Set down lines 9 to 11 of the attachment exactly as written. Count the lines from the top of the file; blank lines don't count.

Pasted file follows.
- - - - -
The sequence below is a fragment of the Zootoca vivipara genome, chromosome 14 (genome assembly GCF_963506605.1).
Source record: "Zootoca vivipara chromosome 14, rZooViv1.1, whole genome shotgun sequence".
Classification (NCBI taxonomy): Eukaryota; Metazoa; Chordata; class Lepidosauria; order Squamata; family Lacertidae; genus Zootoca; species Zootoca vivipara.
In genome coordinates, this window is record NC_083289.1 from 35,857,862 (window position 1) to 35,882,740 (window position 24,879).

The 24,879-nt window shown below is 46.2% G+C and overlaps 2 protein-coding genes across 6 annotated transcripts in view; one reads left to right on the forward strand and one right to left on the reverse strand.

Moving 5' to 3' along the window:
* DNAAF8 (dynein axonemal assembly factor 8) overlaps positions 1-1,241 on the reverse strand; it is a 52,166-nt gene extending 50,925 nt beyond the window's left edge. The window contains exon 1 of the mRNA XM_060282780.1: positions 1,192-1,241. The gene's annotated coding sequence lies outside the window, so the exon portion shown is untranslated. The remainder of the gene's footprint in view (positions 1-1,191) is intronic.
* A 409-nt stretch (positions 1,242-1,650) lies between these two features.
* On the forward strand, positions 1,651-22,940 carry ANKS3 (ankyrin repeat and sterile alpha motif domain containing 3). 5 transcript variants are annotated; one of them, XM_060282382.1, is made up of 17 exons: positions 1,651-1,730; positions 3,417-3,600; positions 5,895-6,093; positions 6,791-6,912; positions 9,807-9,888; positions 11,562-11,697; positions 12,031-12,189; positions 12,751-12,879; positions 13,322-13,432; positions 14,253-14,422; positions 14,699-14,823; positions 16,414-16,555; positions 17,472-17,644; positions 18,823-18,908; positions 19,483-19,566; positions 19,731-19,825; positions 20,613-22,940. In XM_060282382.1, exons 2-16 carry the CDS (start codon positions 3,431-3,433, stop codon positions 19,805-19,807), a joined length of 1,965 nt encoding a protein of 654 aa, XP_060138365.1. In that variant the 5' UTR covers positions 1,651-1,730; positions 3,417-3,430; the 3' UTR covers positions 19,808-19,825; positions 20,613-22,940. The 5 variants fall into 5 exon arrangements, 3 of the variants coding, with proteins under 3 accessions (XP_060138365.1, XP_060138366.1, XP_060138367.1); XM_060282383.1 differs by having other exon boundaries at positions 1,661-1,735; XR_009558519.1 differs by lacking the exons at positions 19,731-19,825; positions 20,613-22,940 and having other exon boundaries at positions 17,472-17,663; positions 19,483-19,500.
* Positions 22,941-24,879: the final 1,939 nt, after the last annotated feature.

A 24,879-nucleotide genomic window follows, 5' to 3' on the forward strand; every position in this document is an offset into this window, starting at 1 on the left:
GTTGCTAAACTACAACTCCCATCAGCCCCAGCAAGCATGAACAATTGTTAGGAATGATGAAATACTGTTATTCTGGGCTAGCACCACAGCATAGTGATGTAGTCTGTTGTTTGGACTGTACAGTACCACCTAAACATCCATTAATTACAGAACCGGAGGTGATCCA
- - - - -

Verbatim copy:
* On the forward strand, positions 1,651-22,940 carry ANKS3 (ankyrin repeat and sterile alpha motif domain containing 3). 5 transcript variants are annotated; one of them, XM_060282382.1, is made up of 17 exons: positions 1,651-1,730; positions 3,417-3,600; positions 5,895-6,093; positions 6,791-6,912; positions 9,807-9,888; positions 11,562-11,697; positions 12,031-12,189; positions 12,751-12,879; positions 13,322-13,432; positions 14,253-14,422; positions 14,699-14,823; positions 16,414-16,555; positions 17,472-17,644; positions 18,823-18,908; positions 19,483-19,566; positions 19,731-19,825; positions 20,613-22,940. In XM_060282382.1, exons 2-16 carry the CDS (start codon positions 3,431-3,433, stop codon positions 19,805-19,807), a joined length of 1,965 nt encoding a protein of 654 aa, XP_060138365.1. In that variant the 5' UTR covers positions 1,651-1,730; positions 3,417-3,430; the 3' UTR covers positions 19,808-19,825; positions 20,613-22,940. The 5 variants fall into 5 exon arrangements, 3 of the variants coding, with proteins under 3 accessions (XP_060138365.1, XP_060138366.1, XP_060138367.1); XM_060282383.1 differs by having other exon boundaries at positions 1,661-1,735; XR_009558519.1 differs by lacking the exons at positions 19,731-19,825; positions 20,613-22,940 and having other exon boundaries at positions 17,472-17,663; positions 19,483-19,500.
* Positions 22,941-24,879: the final 1,939 nt, after the last annotated feature.

A 24,879-nucleotide genomic window follows, 5' to 3' on the forward strand; every position in this document is an offset into this window, starting at 1 on the left: